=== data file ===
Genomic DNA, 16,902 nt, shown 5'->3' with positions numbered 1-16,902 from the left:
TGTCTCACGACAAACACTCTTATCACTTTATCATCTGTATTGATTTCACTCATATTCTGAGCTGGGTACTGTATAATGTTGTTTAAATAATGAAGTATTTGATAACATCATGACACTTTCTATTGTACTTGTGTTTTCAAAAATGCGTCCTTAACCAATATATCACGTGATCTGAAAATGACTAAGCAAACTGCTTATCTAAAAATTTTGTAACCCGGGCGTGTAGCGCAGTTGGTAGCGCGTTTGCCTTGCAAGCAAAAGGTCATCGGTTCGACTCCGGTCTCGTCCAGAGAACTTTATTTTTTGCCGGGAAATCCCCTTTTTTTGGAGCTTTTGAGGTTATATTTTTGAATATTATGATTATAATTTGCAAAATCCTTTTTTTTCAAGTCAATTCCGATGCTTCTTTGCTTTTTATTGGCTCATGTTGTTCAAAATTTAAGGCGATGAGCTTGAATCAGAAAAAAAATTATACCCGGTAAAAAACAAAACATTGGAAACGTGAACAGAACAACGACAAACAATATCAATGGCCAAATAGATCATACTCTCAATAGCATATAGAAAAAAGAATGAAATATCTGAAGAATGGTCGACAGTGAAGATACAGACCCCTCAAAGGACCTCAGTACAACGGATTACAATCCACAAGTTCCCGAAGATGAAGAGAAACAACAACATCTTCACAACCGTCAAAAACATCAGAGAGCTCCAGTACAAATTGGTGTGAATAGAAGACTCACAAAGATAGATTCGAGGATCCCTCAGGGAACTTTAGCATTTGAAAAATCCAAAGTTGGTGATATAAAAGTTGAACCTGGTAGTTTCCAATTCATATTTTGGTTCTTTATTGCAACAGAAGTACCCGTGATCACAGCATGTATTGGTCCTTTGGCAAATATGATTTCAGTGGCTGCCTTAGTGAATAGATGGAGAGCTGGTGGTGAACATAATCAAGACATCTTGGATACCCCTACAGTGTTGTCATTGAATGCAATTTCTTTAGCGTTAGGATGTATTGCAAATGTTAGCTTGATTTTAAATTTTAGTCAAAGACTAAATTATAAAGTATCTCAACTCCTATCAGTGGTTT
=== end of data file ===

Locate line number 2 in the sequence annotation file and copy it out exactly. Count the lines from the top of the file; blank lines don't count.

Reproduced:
TGTCTCACGACAAACACTCTTATCACTTTATCATCTGTATTGATTTCACTCATATTCTGAGCTGGGTACTGTATAATGTTGTTTAAATAATGAAGTATTTGATAACATCATGACACTTTCTATTGTACTTGTGTTTTCAAAAATGCGTCCTTAACCAATATATCACGTGATCTGAAAATGACTAAGCAAACTGCTTATCTAAAAATTTTGTAACCCGGGCGTGTAGCGCAGTTGGTAGCGCGTTTGCCTTGCAAGCAAAAGGTCATCGGTTCGACTCCGGTCTCGTCCAGAGAACTTTATTTTTTGCCGGGAAATCCCCTTTTTTTGGAGCTTTTGAGGTTATATTTTTGAATATTATGATTATAATTTGCAAAATCCTTTTTTTTCAAGTCAATTCCGATGCTTCTTTGCTTTTTATTGGCTCATGTTGTTCAAAATTTAAGGCGATGAGCTTGAATCAGAAAAAAAATTATACCCGGTAAAAAACAAAACATTGGAAACGTGAACAGAACAACGACAAACAATATCAATGGCCAAATAGATCATACTCTCAATAGCATATAGAAAAAAGAATGAAATATCTGAAGAATGGTCGACAGTGAAGATACAGACCCCTCAAAGGACCTCAGTACAACGGATTACAATCCACAAGTTCCCGAAGATGAAGAGAAACAACAACATCTTCACAACCGTCAAAAACATCAGAGAGCTCCAGTACAAATTGGTGTGAATAGAAGACTCACAAAGATAGATTCGAGGATCCCTCAGGGAACTTTAGCATTTGAAAAATCCAAAGTTGGTGATATAAAAGTTGAACCTGGTAGTTTCCAATTCATATTTTGGTTCTTTATTGCAACAGAAGTACCCGTGATCACAGCATGTATTGGTCCTTTGGCAAATATGATTTCAGTGGCTGCCTTAGTGAATAGATGGAGAGCTGGTGGTGAACATAATCAAGACATCTTGGATACCCCTACAGTGTTGTCATTGAATGCAATTTCTTTAGCGTTAGGATGTATTGCAAATGTTAGCTTGATTTTAAATTTTAGTCAAAGACTAAATTATAAAGTATCTCAACTCCTATCAGTGGTTT